Alzheimer’s is a condition affecting the brain, its effects gradually destroy the ability to process and remember information, and it is responsible for around 60-80% of dementia cases. Alzheimer’s is a type of dementia and is a cause of dementia. Dementia being the general term for a decline in mental ability whilst Alzheimer’s is the specific disease.
Alzheimer’s is a degenerative disease which affects the brain resulting in brain cell death. Some of the most common early symptoms are struggling to remember new information as it usually affects the learning part of the brain first.
The majority of those affected will experience late-onset symptoms that appear in their mid-sixties (2 in 3 cases), but a small number may experience symptoms at a much younger age. Alzheimer’s is the most common type of early-onset dementia affecting 1 in 3 younger people with dementia. 1 in 11 people over 65 have dementia in the UK.
Research into Alzheimer’s links the disease to an abnormal build-up of proteins in and around brain cells, causing plaques and tangles around brain cells. This process begins many years before symptoms appear and over time different areas of the brain will shrink – usually starting with the areas responsible for memory.
Whilst it is not known exactly what can trigger the condition, there are factors known to increase the risk of developing Alzheimer’s such as age, family history, Down’s syndrome, head injuries, cardiovascular disease, hearing loss, depression, loneliness, social isolation, and a sedentary lifestyle.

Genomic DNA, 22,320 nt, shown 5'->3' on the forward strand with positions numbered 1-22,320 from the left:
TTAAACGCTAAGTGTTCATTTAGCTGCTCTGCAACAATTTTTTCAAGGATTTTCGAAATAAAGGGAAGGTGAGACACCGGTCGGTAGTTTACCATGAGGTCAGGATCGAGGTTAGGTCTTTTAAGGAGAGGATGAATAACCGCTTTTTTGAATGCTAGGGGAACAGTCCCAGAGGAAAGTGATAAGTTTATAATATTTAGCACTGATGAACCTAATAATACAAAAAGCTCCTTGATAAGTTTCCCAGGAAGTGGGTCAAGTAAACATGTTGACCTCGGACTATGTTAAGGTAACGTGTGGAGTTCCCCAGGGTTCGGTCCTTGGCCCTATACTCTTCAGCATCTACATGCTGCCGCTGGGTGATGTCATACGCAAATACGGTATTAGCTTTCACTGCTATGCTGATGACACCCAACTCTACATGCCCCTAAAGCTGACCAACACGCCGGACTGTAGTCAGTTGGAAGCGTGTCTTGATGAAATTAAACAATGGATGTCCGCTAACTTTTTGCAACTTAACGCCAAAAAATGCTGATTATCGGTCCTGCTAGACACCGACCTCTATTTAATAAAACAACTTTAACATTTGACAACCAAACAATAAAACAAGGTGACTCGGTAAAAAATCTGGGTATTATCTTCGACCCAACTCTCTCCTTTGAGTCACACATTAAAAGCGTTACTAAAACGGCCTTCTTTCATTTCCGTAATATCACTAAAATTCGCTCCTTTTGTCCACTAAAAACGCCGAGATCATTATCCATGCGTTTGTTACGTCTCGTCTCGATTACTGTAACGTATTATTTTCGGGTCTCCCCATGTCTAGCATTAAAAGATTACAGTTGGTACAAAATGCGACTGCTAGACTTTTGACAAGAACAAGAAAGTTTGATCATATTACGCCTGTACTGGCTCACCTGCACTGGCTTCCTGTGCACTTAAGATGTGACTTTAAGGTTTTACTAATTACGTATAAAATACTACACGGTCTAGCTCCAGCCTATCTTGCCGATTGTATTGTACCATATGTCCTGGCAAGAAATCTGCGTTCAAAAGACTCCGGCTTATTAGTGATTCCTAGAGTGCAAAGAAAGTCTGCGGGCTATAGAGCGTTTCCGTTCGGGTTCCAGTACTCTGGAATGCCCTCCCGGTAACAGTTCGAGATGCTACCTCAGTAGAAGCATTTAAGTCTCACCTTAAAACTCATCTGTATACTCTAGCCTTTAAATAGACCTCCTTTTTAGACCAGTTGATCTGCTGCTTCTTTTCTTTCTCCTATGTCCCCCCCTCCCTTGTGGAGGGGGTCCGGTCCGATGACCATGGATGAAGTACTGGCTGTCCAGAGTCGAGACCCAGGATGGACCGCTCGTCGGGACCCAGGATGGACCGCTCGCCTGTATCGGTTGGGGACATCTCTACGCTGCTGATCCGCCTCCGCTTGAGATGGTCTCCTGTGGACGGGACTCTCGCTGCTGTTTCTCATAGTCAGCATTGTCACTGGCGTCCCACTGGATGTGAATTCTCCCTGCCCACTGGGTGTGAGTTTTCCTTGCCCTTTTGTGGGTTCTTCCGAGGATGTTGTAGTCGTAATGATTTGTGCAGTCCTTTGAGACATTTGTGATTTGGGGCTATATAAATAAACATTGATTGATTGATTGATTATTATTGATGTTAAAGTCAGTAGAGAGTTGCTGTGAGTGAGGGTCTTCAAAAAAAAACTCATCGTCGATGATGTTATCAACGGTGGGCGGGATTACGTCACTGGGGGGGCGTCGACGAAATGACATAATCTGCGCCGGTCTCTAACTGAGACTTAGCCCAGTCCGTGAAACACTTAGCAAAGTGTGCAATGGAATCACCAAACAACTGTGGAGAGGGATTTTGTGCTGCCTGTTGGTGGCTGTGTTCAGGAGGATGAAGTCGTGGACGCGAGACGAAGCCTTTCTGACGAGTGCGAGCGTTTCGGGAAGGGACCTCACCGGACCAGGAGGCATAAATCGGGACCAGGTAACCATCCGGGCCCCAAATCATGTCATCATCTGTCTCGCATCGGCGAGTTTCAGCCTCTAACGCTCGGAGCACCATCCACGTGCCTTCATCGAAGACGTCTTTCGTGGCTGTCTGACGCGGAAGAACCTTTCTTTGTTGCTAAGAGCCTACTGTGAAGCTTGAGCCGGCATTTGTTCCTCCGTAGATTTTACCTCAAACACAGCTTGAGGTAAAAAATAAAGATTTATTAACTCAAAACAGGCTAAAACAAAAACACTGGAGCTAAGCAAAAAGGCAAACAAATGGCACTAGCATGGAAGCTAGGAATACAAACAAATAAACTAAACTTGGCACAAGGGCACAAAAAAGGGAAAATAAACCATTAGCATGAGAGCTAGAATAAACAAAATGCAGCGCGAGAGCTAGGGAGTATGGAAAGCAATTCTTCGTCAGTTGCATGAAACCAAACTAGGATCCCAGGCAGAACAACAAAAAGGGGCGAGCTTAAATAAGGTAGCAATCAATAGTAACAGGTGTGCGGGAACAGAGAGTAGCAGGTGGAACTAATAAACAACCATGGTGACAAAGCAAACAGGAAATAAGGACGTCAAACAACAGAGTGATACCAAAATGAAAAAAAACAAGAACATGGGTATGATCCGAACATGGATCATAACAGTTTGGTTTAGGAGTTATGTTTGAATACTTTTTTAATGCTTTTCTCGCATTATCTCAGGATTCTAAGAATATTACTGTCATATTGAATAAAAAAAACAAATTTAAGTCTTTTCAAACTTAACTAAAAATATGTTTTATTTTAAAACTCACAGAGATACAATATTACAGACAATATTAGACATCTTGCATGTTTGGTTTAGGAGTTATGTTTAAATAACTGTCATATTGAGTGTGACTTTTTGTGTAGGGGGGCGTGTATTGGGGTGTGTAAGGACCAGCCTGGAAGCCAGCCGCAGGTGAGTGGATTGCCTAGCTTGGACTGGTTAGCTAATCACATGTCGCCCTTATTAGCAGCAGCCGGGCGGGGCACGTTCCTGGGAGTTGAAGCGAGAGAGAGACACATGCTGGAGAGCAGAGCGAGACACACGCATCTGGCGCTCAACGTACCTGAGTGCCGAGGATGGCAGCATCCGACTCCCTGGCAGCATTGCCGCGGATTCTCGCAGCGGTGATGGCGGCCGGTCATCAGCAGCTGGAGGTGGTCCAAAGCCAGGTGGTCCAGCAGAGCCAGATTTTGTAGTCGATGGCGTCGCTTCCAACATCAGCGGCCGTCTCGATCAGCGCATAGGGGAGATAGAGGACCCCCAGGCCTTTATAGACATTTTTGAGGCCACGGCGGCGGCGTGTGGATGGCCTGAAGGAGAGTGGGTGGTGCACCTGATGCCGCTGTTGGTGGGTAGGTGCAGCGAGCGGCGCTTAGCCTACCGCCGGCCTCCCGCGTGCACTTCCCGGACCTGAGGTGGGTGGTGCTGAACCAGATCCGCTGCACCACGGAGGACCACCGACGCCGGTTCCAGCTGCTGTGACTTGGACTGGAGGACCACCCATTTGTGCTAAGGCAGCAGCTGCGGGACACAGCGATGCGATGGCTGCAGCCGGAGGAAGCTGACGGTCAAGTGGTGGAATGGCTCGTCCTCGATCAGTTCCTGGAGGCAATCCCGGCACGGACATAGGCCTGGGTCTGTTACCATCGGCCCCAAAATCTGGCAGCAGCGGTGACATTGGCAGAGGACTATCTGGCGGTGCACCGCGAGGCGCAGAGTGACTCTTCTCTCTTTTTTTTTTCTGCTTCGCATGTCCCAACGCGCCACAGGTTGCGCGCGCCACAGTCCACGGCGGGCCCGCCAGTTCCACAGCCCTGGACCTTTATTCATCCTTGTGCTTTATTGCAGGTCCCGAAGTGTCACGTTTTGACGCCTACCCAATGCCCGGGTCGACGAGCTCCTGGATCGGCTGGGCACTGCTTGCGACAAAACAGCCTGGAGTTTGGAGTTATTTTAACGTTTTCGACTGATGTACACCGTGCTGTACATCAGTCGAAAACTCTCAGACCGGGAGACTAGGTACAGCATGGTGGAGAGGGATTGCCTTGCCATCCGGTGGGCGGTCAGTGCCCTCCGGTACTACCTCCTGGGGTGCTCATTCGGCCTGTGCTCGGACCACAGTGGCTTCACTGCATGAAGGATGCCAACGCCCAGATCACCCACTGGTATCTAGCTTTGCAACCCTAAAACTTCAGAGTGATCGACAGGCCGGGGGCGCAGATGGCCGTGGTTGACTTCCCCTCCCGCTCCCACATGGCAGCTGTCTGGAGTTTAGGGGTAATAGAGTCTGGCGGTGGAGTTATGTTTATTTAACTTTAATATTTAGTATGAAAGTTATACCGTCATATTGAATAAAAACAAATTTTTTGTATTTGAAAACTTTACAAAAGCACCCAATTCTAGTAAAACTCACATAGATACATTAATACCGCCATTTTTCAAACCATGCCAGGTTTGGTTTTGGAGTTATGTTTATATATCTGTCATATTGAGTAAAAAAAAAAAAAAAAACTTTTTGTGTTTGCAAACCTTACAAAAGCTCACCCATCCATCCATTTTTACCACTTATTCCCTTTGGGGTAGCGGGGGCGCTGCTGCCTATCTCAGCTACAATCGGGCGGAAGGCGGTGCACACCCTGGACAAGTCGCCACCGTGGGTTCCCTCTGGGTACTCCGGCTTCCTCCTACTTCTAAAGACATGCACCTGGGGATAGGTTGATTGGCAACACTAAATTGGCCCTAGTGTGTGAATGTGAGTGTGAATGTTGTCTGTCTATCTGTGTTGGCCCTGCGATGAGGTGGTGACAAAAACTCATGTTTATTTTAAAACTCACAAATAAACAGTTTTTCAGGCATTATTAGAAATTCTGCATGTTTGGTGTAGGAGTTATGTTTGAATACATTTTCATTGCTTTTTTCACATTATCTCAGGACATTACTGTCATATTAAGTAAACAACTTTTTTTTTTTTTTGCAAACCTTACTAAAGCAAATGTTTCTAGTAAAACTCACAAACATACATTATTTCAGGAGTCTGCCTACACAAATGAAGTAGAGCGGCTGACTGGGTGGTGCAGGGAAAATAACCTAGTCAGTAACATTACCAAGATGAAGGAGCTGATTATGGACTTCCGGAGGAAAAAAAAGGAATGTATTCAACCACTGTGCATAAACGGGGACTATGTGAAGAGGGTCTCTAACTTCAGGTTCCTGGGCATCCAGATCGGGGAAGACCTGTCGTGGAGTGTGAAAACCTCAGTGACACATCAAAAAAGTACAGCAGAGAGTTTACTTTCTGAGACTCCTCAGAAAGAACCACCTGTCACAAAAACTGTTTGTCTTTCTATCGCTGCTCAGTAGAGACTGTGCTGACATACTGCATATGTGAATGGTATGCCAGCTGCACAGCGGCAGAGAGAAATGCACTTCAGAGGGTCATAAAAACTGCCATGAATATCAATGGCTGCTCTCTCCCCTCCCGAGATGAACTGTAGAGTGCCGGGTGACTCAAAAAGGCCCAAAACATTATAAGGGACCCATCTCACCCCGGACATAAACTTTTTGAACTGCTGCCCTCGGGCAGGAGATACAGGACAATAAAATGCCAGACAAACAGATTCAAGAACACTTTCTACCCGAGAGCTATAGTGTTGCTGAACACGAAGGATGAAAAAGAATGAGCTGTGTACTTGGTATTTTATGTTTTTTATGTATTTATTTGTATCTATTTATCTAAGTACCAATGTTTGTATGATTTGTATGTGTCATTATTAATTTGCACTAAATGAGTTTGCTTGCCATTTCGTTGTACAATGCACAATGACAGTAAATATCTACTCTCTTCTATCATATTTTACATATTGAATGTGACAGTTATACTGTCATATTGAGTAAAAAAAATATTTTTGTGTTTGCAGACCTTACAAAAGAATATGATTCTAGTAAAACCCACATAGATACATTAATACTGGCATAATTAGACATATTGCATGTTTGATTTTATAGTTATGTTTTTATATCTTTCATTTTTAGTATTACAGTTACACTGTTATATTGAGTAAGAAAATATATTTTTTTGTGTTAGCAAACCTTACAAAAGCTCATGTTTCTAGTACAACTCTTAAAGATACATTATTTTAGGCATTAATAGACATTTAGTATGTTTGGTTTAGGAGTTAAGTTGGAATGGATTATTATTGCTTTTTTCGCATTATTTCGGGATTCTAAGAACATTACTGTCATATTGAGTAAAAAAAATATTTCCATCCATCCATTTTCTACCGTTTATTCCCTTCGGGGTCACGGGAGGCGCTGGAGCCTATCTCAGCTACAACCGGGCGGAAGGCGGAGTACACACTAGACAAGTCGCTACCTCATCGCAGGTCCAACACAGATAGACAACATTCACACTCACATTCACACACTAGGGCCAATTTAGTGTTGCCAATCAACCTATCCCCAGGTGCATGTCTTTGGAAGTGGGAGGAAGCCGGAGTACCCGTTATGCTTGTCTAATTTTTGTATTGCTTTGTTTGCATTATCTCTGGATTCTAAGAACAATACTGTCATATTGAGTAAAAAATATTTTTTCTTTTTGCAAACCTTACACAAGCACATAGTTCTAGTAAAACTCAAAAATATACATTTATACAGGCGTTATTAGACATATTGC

Things you can do to reduce your risk of dementia are stopping smoking, eating a healthy balanced diet, leading an active lifestyle physically and mentally, being a healthy weight, drinking less alcohol and going for regular health checks as you get older.
As Alzheimer’s progresses, it may be necessary for you or a loved one to explore Alzheimers care as an option. During the middle stage of the disease, symptoms can include mood swings, confusion and disorientation, hallucinations, difficulty with spatial awareness and someone with the condition, may need help with competing everyday tasks such as eating, washing, getting dressed and going to the toilet.
In the later stages, the symptoms can become increasingly severe, causing someone to become violent, demanding, and suspicious of others. They may have trouble eating and swallowing, mobility issues, weight loss, incontinence, loss of speech and significant issues with long and short-term memory.
As the condition progresses, they may need full-time care and assistance – this can be a lot for a family carer to take on alone and it could be worth looking into Alzheimer’s care options such as live in care. Live in care is when a carer lives at the home of the person, they care for so they can provide one-to-one care around the clock. It allows someone to remain in their own home and around a familiar environment and people.
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